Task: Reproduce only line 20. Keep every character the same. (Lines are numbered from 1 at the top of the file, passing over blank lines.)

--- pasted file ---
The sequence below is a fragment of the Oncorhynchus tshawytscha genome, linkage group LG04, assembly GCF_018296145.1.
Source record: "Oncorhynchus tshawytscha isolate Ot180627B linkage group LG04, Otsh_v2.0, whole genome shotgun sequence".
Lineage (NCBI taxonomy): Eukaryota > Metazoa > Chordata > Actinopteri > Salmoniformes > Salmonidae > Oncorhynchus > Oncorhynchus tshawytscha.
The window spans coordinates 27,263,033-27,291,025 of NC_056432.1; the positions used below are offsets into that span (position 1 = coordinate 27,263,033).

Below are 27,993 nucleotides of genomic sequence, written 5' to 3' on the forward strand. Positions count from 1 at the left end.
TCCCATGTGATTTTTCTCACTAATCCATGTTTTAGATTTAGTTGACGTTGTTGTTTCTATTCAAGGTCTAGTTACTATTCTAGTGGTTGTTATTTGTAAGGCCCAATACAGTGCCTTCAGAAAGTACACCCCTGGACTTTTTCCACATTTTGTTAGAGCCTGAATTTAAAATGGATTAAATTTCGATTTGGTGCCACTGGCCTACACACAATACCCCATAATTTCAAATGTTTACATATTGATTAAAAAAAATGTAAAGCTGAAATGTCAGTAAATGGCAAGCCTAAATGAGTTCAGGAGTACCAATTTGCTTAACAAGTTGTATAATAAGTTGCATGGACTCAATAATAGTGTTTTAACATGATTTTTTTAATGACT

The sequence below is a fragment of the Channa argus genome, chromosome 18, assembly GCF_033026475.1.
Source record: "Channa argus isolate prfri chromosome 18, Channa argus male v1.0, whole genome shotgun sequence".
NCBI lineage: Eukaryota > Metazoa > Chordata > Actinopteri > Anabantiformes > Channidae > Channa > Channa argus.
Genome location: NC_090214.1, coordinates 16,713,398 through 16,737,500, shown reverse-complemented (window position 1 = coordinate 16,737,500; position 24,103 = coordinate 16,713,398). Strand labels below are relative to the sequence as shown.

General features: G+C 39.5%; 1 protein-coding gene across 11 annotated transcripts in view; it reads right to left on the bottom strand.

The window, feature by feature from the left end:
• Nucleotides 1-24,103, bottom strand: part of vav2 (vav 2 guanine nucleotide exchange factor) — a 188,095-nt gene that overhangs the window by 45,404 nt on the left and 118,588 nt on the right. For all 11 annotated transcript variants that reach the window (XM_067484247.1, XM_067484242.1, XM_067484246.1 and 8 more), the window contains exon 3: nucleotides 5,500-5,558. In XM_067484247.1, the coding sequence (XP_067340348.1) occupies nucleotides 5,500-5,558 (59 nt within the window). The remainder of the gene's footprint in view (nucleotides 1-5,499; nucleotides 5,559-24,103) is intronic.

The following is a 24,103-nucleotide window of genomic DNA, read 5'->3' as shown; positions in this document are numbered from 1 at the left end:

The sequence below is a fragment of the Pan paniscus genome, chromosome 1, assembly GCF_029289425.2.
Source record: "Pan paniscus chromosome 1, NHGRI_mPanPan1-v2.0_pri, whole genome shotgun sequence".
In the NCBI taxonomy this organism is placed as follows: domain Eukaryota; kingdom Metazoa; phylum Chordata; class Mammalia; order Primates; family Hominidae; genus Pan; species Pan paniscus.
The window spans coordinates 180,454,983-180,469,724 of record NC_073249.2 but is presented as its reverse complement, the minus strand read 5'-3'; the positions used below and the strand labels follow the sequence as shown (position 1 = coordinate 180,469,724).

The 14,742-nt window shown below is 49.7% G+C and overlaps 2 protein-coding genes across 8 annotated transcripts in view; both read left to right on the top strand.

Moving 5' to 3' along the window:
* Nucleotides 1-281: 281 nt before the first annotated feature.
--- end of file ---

Moving 5' to 3' along the window: